Amazing Keychain (with a Bike Chain)




About: Electronic+Mechanical Engineering Student at National University of Colombia. Bike Mechanic and Cyclist

Hi! and welcome to my first Instructable.

Searching on internet about bicycle parts I found this keychain in the comments on the page made me think ... why not do it yourself?

Tools and Materials

  1. Keys
  2. Bike Chain
  3. Chain Rivet Tool
  4. Pressure/Locking Plier
  5. Cutting Tool (Mototool with carbide disk or Jewerly Saw)
  6. Drill with 7/16" Metal drill bit
  7. Abrasive Paper

Warning: this lifehack is not advisable if the key is subjected to a high torque in the lock

Teacher Notes

Teachers! Did you use this instructable in your classroom?
Add a Teacher Note to share how you incorporated it into your lesson.

Step 1: First, a Little Explanation

The chain is composed of several parts: Outer plates, Inner Plates, Rivets, Rollers. Generally, the chain has a space between rivet and rivet of 1/2 "and depending on the use can vary the width of it. For bicycles with a single speed the roller is wider than a chain for multiple speeds.

For this tutorial, the goal is to replace the rollers with the keys.

Step 2: Organize the Materials

First, dissasembly the chain preventing the rivet from leaving one of the outer plates and separate the parts, select the keys to build the keychain, Keep in mind that the number of keys it's as the number of rollers.

The chain that I used I took the last change of chain of my bicycle, a KMC X10SL chain

Step 3: The First Hole

For precaution, the top of the key is retained and a 7/16 "hole is opened in the center of the key, with a file the hole is adjusted so that the inner plates fit very well. With the help of inner plate the edges are marked

Step 4: Cut the Keys

With the help of a mototool cuts are made to the key, you can also use a jewelry saw or a soft saw.

Step 5: Finish the "rivet"

Using the same mototool, or using jewelery files, the edges of the new rivet are polished so that their size is not greater than the edge of the outer plate. Using abrasive paper softens the edges

Step 6: Keychain Assembly

This part should be done with care, it is sought to reassemble the chain using the keys instead of the rivets, a way to do it quickly is with the help of a clamp of pressure, taking care that the rivet does not deform the outer plate. With the help of the chain tool you can adjust the rivet so that the key can move in the chain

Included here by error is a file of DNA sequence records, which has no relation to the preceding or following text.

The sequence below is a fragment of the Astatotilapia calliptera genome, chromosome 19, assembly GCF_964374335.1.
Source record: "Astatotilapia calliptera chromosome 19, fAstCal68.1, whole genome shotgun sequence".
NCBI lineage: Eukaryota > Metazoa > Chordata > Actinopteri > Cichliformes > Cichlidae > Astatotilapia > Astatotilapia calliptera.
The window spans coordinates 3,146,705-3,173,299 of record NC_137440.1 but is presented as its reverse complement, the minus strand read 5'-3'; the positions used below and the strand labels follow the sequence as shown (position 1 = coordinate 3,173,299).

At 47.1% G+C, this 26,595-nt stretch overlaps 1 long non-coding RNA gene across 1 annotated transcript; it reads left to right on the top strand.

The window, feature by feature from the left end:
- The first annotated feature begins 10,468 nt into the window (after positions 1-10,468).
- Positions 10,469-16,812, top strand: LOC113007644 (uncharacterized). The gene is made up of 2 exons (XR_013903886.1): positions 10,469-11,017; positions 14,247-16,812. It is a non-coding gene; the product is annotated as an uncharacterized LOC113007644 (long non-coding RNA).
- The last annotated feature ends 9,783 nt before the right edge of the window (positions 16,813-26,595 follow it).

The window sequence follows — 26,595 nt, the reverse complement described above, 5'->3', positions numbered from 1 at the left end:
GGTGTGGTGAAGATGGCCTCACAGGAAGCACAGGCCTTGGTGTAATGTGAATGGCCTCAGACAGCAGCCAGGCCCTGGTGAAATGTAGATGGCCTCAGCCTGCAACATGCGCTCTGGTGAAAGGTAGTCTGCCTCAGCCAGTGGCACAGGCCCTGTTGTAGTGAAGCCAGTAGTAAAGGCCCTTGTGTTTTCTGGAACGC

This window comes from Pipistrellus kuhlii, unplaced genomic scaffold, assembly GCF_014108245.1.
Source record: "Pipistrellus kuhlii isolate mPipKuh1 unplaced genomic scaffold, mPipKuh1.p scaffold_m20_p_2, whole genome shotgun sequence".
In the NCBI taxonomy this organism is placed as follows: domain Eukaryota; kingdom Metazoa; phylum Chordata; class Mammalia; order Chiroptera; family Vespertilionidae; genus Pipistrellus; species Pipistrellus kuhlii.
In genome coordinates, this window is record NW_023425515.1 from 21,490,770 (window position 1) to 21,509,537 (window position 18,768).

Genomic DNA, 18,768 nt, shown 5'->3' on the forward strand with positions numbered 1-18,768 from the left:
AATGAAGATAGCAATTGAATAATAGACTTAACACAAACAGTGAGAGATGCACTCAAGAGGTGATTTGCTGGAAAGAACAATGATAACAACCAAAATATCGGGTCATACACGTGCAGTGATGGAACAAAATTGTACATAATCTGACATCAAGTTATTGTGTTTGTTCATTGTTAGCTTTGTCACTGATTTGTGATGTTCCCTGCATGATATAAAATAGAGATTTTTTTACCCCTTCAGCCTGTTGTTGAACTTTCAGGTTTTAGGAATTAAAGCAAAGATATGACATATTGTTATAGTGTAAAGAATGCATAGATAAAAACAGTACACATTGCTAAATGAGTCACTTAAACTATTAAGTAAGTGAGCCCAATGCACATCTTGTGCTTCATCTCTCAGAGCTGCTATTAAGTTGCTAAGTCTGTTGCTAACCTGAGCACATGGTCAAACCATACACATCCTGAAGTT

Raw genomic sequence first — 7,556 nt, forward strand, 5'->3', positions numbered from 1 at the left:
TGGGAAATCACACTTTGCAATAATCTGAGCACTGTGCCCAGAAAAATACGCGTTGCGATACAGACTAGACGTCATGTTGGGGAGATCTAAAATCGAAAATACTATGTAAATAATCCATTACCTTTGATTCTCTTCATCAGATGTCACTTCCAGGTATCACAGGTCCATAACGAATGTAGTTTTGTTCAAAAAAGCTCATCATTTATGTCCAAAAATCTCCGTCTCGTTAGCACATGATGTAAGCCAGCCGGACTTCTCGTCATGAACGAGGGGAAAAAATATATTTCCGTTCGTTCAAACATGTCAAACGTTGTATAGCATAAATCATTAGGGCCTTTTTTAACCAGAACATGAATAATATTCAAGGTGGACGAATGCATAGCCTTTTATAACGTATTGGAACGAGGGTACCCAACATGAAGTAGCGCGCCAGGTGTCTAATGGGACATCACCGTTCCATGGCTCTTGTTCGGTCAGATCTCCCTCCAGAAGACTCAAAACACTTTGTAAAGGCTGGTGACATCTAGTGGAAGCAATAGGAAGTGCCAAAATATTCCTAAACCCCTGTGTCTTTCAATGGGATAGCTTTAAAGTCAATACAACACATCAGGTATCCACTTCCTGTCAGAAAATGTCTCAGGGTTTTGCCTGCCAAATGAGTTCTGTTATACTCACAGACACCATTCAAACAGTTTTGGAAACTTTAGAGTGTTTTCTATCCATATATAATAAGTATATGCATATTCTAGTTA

Step 7: Test the Keychain

If the lock is in good condition, and the assembly has been correctly made, the chain will perfectly withstand the torque of the key. To increase this resistance can be used a thicker chain (this one is 5.6mm, 10 speeds) or fix the key in the chain by tightening the outer plates. When the assembly is not performed correctly or when the lock requires additional effort the chain does not resist and disarms

Step 8: ¿Optimize the Keychain?

Performing the instructable I thought, how close can you leave the chain in the key? Then note that the chain edge can serve as a stop for the key. (As the photos show)

Step 9: Same Steps, in to the Limit

To make the same key at the limit of its length, the key is marked with a straight line (marking the stop of the key) and the outer plate is placed as a reference and the same perforation and the same cuts are made as described from step 3

Step 10: Finish and Test the 2nd Version

There is an advantage when making the key this way, as it is much easier to assemble and occupy less space.

As shown in the second image, the chain serves as the limit for the key to fit correctly

Unusual Uses Challenge 2017

Runner Up in the
Unusual Uses Challenge 2017

Be the First to Share


    • Home Decor Contest

      Home Decor Contest
    • Furniture Contest

      Furniture Contest
    • Reuse Contest

      Reuse Contest

    15 Discussions


    2 years ago

    I love the concept... but I worry about the integrity of the key's strength after being reduced so much... can you vouch for the strength of the keys after reducing it so much and after using it for at least a few months continuously?

    Again, great concept! Doubly great if the keys survive as long as a normal unadulterated version is it does as well.

    2 replies

    Reply 2 years ago

    Hi! If the lock is
    in good condition, and it does not take much force to operate it, the
    bronze with which the key is made can withstand that normal deal, now,
    if the force is excessive, it is more likely to disarm the chain (the rivet release the outerplates) to damage the key

    That's why I warned you at the beginning

    Mortimer Wisa_k

    Reply 2 years ago

    Well keys are essentially just specifically shaped pieces of metal, so as long as you don't cut the key any narrower than its connection to the tab, it should hold together. Because, the tab of a key doesn't offer much strength to the key, it's just for the convenience of the user.


    2 years ago

    This is a great idea for just a few keys. I really like it, and I like the looks of it. But I used to have a ring of 10 or so. I can imagine how long that would be.


    2 years ago

    Very cool. Voted.


    2 years ago

    Very nice, thanks for sharing. I'll make one soon

    You got my vote!


    2 years ago

    brilliant and very creative nice work


    2 years ago

    oooohhhh i want to do this!


    2 years ago

    I love this. Very clever!


    2 years ago

    That's an awesome keychain! My nephew would love this :)